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There is no legal Recognition of Marital Rape in Pakistani law.[1] Subjects covered within marital rape are delineated in multiple separate laws governing the people of Pakistan.[citation needed] The first is the Hudood Ordinance, an implementation of Islamic Shari'a law enacted in 1979. The second is the 2006 Women's Protection Bill which reformed many Hudood Ordinance laws that covered rape and adultery in Pakistan. Neither law provides a basis for prosecuting the perpetrators of marital rape.

Hudood Ordinance and Shari'a LawEdit

File:Criminalization of marital rape map.svg

Prior to 1979, instances of marital rape were under the purview of family law instead of criminal law.[4] With the passage of the Hudood Ordinance in 1979, women were required to have four male witnesses to any rape to corroborate any accusation of rape. If they failed to provide such witnesses, they were convicted of zina, or extramarital sex.[5]

Women's Protection BillEdit

The Women's Protection Bill, passed on 15 November 2006, moved the prosecution of rape cases from the Hudood Ordinance to Pakistan's secular penal code. The bill enabled judges to try rape cases in criminal court instead of Islamic court. These moves ended the need for multiple male witnesses to a rape in order to prosecute. It eliminated the sentence of death for consensual pre-marital sex, reducing the maximum penalty to five years imprisonment and a fine. However, marital rape remains excluded from being prosecuted as rape.[6] It also requires that formal charges be brought in cases of an accusation of extramarital sex in order to jail the accused.[citation needed]

Women's Rights in MarriageEdit

There has, historically, been a conception of the conjugal right within marriage. This concept continues to be recognized as law in Pakistan. There are no recorded cases of marital rape being successfully prosecuted against legally married couples in Pakistan.[7]

ReferencesEdit

  1. Koss, M.P., Dinero, T.E., Siebel, C.A., & Cox Stranger and acquaintance rape: Are there differences in
  2. Sir Matthew Hale , Pleas of the Crown, Vol.1 736
  3. Clarie M. Renzetti, Requel Kennedy Bergen Violence Against Women 2004
  4. Suzanne G. Frayser, Thomas J. Whitby Sudies in Human Sexuality: A Selected Guide 1995
  5. A.Nicolas Groth , H. Jean Birnbaum Men Who Rape: The Psychology of the Offender 2001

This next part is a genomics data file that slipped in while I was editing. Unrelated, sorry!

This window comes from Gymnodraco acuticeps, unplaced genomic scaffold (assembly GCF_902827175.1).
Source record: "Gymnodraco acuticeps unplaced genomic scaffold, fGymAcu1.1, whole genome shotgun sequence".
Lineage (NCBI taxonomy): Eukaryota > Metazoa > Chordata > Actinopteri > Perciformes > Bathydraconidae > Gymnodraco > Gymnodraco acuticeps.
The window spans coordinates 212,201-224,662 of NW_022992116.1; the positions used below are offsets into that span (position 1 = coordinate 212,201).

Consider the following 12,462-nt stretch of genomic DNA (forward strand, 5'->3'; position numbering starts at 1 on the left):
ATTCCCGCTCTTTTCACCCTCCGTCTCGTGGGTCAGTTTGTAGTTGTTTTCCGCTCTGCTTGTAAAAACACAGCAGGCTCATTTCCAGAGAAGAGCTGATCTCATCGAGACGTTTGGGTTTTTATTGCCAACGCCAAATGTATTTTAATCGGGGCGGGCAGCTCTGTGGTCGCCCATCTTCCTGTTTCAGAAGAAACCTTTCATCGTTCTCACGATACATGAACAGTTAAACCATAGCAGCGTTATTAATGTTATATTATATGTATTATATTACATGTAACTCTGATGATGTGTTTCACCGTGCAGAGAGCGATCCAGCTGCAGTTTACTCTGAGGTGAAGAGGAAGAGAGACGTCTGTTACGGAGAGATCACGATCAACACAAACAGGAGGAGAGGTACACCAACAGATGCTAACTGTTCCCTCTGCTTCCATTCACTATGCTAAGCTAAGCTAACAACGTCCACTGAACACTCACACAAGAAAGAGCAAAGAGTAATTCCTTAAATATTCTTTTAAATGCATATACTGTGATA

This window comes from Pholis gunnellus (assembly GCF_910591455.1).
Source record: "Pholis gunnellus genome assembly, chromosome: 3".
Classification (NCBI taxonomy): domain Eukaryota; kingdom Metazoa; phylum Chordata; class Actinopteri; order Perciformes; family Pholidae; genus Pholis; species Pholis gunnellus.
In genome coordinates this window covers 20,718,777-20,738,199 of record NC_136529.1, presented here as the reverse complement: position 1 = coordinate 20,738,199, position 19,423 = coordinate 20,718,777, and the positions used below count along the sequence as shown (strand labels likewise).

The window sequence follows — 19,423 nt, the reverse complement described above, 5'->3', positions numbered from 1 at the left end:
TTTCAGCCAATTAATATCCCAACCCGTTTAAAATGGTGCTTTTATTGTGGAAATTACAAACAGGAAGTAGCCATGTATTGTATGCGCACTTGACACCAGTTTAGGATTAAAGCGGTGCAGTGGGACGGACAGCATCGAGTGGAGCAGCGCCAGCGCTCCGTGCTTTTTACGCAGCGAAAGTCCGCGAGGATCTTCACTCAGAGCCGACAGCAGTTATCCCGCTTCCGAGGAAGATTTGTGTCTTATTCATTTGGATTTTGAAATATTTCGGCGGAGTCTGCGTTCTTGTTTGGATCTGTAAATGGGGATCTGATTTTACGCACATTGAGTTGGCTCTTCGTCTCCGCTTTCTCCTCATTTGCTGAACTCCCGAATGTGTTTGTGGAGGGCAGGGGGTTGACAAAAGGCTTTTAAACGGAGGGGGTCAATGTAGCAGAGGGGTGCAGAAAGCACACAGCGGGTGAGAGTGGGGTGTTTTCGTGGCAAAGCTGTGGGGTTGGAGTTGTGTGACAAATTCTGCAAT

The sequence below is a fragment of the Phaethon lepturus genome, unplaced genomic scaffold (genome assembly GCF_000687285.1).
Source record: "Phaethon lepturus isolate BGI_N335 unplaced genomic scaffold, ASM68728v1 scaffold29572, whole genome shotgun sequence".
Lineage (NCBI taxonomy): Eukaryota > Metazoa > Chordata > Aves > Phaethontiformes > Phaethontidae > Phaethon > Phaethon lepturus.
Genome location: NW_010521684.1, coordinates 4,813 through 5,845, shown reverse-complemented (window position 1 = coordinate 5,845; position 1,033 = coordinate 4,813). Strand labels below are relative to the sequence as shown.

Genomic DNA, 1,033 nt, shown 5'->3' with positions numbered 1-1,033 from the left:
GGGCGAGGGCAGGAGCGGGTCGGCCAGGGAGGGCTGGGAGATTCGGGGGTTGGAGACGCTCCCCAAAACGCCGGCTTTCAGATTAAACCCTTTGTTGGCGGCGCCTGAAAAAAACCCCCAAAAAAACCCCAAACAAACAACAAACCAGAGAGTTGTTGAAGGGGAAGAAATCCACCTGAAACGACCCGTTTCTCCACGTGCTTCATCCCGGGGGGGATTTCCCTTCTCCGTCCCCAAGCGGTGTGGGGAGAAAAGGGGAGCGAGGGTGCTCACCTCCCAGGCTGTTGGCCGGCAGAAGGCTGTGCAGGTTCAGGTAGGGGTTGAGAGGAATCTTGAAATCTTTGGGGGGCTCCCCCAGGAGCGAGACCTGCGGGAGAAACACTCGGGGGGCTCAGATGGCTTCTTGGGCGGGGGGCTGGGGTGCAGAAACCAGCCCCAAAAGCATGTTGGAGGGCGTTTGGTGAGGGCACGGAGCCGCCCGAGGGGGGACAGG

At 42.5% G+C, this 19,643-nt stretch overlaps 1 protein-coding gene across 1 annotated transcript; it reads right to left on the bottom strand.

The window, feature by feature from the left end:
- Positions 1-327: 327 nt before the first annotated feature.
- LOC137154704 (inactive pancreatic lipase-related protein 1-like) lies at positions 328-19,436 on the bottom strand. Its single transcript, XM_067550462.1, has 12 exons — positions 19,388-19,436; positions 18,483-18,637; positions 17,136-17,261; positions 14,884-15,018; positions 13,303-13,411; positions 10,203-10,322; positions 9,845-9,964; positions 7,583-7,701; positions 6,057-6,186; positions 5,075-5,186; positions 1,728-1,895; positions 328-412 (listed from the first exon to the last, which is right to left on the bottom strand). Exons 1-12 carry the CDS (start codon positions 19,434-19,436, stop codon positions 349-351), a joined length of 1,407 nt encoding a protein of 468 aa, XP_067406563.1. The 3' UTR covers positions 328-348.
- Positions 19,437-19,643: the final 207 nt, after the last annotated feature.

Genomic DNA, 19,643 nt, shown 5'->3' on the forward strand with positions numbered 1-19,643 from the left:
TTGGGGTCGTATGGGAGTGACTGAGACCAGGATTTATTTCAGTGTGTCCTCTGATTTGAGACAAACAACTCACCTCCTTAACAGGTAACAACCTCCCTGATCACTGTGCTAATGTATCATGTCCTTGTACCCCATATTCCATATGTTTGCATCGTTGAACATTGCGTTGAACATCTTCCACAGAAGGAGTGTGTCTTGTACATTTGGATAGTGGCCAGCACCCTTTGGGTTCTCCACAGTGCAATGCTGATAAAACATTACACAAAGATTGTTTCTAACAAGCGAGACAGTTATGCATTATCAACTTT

6. Samya Burney Crime or Custom? Violence Against Women in Pakistan 1999
  7. Irfan Latif Mir, Situation of Marital Rape in Pakistan Weekly Iqbalian. 23 March 2002
  8. Naeem Butt, After Effects of Spousal Rape Monthly Daytime, January 2007
  9. Dr. Shahid Masood, Enough is Enough, Its time to Change Daily Nawa-e-Shumal, Sialkot Pakistan, 14 August 2007 Independence day Special
  10. Nicole Westmarland, Rape Law Reform in England & Wales School for Policy Studies Working Paper Serious April 2004, Paper 7
  11. Declaration on the Elimination of Violence Against Women A/RES/48/104 23 February 1994.
  12. Not a one Minute more, ending Violence against Women, UNIFEM 2003
  13. Expert Group Meeting on good practices in legislation on violence against women United Nations Office at Vienna 26 to 28 May 2008 EGM/GPLVAW/2008
  14. Violence aginast Women, Amnesty International 1993, 11-12
  15. Violence against Women, Amnesty International 1995, 14
  16. ‘A World Free of Violence Against Women’, United Nations Inter-Agency Global Videoconference, 8 March 1999
  17. Frieze and Browne ,Violence in Marriage, Family Violence: Crime and Justice, A Review of Research, 1989

NotesEdit

  1. Goonesekere, Savitri. Violence, Law and Women's Rights in South Asia. Published by SAGE, 2004. pp. 61. ISBN 0761997962, 9780761997962
  2. UNICEF, The Progress of Nations, 1997, 48.
  3. United Nations Development Fund for Women (UNIFEM), not a minute more: Ending Violence Against Women, 2003.
  4. Goonesekere, Savitri. Violence, Law and Women's Rights in South Asia. Published by SAGE, 2004. pp. 60. ISBN 0761997962, 9780761997962
  5. "A victory for Pakistani women", the Washington Times, August 2, 2006
  6. Human Rights Watch (2007-04-10). Human Rights Watch World Report 2007. Seven Stories Press. pp. 300–301. ISBN 9781583227404.
  7. Aurangzeb Haneef Marital Rape. January 8, 2001. Chowk.

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